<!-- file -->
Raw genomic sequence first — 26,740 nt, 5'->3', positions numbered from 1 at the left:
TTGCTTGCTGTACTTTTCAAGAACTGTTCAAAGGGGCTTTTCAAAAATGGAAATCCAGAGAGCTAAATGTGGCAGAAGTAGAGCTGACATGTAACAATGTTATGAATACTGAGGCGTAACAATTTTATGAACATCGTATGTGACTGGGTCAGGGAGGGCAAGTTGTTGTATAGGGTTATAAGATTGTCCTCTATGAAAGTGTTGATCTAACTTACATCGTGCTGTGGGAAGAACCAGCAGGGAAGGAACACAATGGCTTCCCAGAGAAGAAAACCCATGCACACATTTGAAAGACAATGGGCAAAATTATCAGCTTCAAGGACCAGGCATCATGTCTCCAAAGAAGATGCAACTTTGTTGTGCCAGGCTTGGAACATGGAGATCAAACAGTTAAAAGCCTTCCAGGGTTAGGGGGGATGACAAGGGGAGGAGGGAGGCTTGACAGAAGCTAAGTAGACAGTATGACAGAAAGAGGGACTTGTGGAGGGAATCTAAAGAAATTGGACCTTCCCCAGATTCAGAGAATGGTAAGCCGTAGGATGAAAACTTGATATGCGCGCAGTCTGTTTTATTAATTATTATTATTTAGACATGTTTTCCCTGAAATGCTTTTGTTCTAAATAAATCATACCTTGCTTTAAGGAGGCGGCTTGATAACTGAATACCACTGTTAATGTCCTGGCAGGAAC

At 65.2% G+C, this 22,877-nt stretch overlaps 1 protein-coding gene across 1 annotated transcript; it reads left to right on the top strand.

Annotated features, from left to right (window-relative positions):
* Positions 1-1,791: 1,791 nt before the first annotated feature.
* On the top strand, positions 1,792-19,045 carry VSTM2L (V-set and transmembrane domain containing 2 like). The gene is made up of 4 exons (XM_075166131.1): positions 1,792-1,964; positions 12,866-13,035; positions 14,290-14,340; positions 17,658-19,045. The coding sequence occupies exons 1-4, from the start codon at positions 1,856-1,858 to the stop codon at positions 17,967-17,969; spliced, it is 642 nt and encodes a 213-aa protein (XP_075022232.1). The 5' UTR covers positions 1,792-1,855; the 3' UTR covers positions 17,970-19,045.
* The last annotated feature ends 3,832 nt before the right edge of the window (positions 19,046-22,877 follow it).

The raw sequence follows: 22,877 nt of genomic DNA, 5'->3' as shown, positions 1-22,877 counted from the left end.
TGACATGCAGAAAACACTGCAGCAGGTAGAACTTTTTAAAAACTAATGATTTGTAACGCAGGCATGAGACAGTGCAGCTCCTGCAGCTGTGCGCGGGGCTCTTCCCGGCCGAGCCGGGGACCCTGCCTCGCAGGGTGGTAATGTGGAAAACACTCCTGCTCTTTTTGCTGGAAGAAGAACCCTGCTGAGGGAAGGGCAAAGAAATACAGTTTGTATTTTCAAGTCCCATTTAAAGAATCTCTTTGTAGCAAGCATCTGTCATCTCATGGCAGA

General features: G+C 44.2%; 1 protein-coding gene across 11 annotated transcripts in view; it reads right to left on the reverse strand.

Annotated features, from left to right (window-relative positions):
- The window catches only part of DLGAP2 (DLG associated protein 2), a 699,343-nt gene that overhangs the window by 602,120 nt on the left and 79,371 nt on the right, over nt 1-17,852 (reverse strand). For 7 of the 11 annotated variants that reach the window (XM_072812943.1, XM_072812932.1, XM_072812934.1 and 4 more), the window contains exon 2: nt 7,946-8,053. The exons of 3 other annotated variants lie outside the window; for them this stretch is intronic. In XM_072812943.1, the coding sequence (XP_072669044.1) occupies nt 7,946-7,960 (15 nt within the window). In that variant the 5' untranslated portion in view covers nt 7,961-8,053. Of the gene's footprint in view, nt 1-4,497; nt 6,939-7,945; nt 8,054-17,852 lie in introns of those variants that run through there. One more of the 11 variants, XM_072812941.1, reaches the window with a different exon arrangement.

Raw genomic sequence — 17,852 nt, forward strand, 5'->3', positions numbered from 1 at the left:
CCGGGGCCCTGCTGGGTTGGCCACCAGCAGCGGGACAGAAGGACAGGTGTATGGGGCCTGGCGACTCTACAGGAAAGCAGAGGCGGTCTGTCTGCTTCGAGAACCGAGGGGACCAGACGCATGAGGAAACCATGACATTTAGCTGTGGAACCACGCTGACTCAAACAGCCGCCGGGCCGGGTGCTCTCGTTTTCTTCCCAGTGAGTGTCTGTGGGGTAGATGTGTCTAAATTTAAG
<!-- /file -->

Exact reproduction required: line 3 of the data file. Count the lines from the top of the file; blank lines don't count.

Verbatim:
At 65.2% G+C, this 22,877-nt stretch overlaps 1 protein-coding gene across 1 annotated transcript; it reads left to right on the top strand.